Bikes & Pedestrians

Bicycle Detection at Traffic Signals

Traffic signals throughout the county are triggered by detection cameras mounted on traffic signal poles above an intersection or by electrically charged wires buried under the pavement.

When cameras are present, they are programmed to detect a specific area that encompasses travel lanes, turn lanes, and bicycle lanes. Position your bicycle at a traffic signalTo ensure you are being detected by the camera, make sure to position yourself in the middle of the bike lane or travel lane behind the stop bar or crosswalk (see picture right).

When the signal is triggered through loops under the pavement, metal from vehicles and bicycles disrupt the current, sending a signal to a traffic light control box.

Most bicycles contain enough metal to trigger the light, but you should know where the most sensitive spots are. Look for cut lines in the pavement, filled with tar. Depending on the shape, the most sensitive spots are:Bike trigger at loop

  • Diamonds: just inside one of the points.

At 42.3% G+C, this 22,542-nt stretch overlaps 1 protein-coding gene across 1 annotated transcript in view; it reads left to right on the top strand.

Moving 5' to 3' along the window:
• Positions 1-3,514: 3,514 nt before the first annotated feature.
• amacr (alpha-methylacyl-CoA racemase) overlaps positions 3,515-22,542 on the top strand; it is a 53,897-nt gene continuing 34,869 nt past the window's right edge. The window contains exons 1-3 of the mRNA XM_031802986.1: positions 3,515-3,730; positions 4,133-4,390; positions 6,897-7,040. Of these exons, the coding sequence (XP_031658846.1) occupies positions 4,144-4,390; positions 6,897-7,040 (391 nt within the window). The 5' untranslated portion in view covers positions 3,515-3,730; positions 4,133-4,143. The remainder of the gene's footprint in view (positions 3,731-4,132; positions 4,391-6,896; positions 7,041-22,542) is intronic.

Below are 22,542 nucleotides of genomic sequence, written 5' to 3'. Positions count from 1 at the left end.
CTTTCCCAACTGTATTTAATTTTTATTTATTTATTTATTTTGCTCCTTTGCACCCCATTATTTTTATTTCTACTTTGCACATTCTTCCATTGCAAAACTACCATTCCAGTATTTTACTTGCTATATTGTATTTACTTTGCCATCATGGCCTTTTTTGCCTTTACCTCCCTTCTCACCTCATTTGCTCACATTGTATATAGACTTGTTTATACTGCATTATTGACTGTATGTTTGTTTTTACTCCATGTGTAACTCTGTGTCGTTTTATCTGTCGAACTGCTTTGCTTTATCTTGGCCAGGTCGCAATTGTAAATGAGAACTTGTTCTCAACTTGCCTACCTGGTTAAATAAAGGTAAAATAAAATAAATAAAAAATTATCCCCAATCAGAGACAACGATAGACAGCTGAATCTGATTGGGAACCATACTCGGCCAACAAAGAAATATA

• Circles: about a quarter of the way in.
  • Rectangles: up front, in the middle.
If you cannot trigger the light:

  • When turning left - move forward to leave room for a vehicle to place itself over the loop.
  • When going straight - go to the sidewalk and press the pedestrian push-button.  
  • Lean your bicycle over to the loop so more metal is closer to the wires.
If you seem to continually notice that the camera or in-ground loop detection is not detecting your bicycle at a certain intersection, let us know by submitting a service request or calling (503) 846-7950. 

Roundabouts and Bicycles

Bicycles have a legal right to ride in the street with traffic when traveling through a roundabout just like other intersections. To learn more, read the brochure on how to use roundabouts as a bicyclist traveling with motorized vehicles.

Pedestrian Countdown Signals

You’ve probably noticed a number of pedestrian countdown signals installed all around the county. These signals display the number of seconds left for a pedestrian to cross before the steady Don’t Walk (solid upraised hand) phase appears and opposing traffic receives a green light. The goal behind these pedestrian countdown signals is to reduce the likelihood that a person will still be crossing an intersection when the light changes for opposing traffic. 
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